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The classic on-rail shooter returns to Wii, but with something of a re-invention...
Joining an increasing number of zapper compatible games, SEGA's House of the Dead: Overkill is the latest title to cement the Wii's position as the sole upholder of the old-school, on-rails arcade shooter tradition. A return to SEGA's former heavyweight arcade franchise is unsurprising given that the first two titles of the series were niftily compiled for the Wii in the shape of House of the Dead 1&2 Return - it didn't prove to be too successful. Undeterred, the zombie (sorry, mutant) series takes another shot with the release of House of the Dead: Overkill - however this is a House of the Dead quite unlike any other.
Granting Headstrong Games creative control to do whatever they pleased, the outcome is a hilariously witty homage to B-Movies and pulp fiction. After the bold proclamations of the announcer, House of the Dead: Overkill follows the attempts by the pragmatic Agent G, the hot-headed Isaac Washington, and delectable Varla Guns to hunt down the seemingly sinister Papa Caesar. It's classic B-Movie territory throughout as you give chase, killing countless zombies, defeating bizarre bosses, and delivering wisecracks along the way, but there's nothing hackneyed about the effort Headstrong Games has made to the characters, story, and presentation of this stylish homage.
Split across seven stages Overkill's on-rails action is immediately entertaining for all audiences. The implementation suits itself naturally to the Wii Remote, with the slight degree of additional camera movement providing a slightly stronger sense of immersion than on-rails shooters typically provide. The combo system is unremarkable in itself, but at least manages to add a satisfying reason to encourage skilful shots instead of the all guns blaring approach. With different combo levels bellowed by the game's overstated announcer, the setup helps to maintain a sense of urgency to the proceedings as you carefully try to avoid being hit, don't miss a shot, and uncover subtle strategies such as the significance of when to reload. A selection of guns can be purchased with hard earned points, and upgraded across numerous characteristics to provide a much needed sense of reward and progress.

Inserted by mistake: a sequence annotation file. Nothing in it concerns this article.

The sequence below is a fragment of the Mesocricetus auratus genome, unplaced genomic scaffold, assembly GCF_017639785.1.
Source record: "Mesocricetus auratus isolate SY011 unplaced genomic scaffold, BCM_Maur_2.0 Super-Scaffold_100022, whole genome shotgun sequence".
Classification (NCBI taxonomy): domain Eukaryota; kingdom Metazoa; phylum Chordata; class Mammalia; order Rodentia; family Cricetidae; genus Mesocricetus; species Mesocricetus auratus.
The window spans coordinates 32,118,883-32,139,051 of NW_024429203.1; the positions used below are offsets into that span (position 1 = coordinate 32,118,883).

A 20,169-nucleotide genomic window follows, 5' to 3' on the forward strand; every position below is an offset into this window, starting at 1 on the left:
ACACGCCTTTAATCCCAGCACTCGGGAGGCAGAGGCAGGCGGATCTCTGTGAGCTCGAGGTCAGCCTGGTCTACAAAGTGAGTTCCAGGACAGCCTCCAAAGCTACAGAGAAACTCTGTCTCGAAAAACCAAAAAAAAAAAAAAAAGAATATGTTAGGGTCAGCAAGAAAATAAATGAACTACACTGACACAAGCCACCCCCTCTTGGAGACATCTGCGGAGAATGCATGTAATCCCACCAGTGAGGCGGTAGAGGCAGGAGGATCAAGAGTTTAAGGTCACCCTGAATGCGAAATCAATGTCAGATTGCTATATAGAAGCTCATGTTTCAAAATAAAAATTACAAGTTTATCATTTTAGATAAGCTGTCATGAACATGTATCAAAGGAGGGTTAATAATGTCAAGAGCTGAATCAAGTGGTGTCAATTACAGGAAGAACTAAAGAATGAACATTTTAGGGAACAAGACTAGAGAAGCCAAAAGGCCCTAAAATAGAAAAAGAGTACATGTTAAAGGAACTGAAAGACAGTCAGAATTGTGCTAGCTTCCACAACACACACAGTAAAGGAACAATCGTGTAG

In the arcades these types of titles were designed to entertain in small doses and keep the coins flowing. To remove any frustrations for the Wii audience however the Story mode avoids the irritation of limited credits by replacing it with a punishment that splits your points tally in half whenever a continue is required. This provides a satisfying challenge while ensuring everybody can have fun; however, it is the first indicator of a series of inherited problems that Overkill shares with its arcade forefathers. Overkill's seven stages can easily be finished in just over a couple of hours. The promise of unlocking the Director's Cut mode fails to offer any extra appeal beyond completing the game again under the challenge of a limited number of credits. So quickly it seems that Overkill wants to show you all it's got and get you out the door, that even the vast majority of the art, movies and screens are unlocked within the first couple of hours.
Even hardcore gamers that dedicate themselves to perfection and beating scores will find the game lacking, as a fully upgraded shotgun quickly kicks any challenge or difficulty into touch – with the only genuine test being whether you can maintain the 'Goregasm' combo throughout the entire game. Beyond that, the inclusion of three mini-games to test trigger fingers for up to four players are simple yet mildly addictive, but can't change the fact that Overkill's value feels little more than a few quid well spent in the arcades.